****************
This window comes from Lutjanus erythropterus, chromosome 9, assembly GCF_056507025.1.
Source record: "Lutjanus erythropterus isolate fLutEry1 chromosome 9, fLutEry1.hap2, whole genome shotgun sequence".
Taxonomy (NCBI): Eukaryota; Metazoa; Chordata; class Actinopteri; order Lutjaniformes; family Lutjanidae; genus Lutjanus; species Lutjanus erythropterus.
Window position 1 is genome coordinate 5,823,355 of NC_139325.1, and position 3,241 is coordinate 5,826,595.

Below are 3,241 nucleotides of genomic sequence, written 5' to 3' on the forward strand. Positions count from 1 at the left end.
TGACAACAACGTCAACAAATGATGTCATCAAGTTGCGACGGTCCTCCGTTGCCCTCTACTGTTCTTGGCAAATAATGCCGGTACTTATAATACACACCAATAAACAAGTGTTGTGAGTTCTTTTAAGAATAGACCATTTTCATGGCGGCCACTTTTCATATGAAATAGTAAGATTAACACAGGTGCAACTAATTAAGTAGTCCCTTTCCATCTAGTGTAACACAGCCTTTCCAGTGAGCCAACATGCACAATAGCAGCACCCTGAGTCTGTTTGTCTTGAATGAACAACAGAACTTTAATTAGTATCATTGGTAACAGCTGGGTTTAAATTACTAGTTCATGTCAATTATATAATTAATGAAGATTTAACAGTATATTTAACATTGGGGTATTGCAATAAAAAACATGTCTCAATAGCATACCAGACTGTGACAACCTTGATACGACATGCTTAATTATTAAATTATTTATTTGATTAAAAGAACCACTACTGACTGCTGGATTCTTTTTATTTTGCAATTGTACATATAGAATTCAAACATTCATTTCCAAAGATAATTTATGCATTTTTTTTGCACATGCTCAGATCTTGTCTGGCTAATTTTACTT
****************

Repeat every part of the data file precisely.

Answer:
This window comes from Lutjanus erythropterus, chromosome 9, assembly GCF_056507025.1.
Source record: "Lutjanus erythropterus isolate fLutEry1 chromosome 9, fLutEry1.hap2, whole genome shotgun sequence".
Taxonomy (NCBI): Eukaryota; Metazoa; Chordata; class Actinopteri; order Lutjaniformes; family Lutjanidae; genus Lutjanus; species Lutjanus erythropterus.
Window position 1 is genome coordinate 5,823,355 of NC_139325.1, and position 3,241 is coordinate 5,826,595.

Below are 3,241 nucleotides of genomic sequence, written 5' to 3' on the forward strand. Positions count from 1 at the left end.
TGACAACAACGTCAACAAATGATGTCATCAAGTTGCGACGGTCCTCCGTTGCCCTCTACTGTTCTTGGCAAATAATGCCGGTACTTATAATACACACCAATAAACAAGTGTTGTGAGTTCTTTTAAGAATAGACCATTTTCATGGCGGCCACTTTTCATATGAAATAGTAAGATTAACACAGGTGCAACTAATTAAGTAGTCCCTTTCCATCTAGTGTAACACAGCCTTTCCAGTGAGCCAACATGCACAATAGCAGCACCCTGAGTCTGTTTGTCTTGAATGAACAACAGAACTTTAATTAGTATCATTGGTAACAGCTGGGTTTAAATTACTAGTTCATGTCAATTATATAATTAATGAAGATTTAACAGTATATTTAACATTGGGGTATTGCAATAAAAAACATGTCTCAATAGCATACCAGACTGTGACAACCTTGATACGACATGCTTAATTATTAAATTATTTATTTGATTAAAAGAACCACTACTGACTGCTGGATTCTTTTTATTTTGCAATTGTACATATAGAATTCAAACATTCATTTCCAAAGATAATTTATGCATTTTTTTTGCACATGCTCAGATCTTGTCTGGCTAATTTTACTT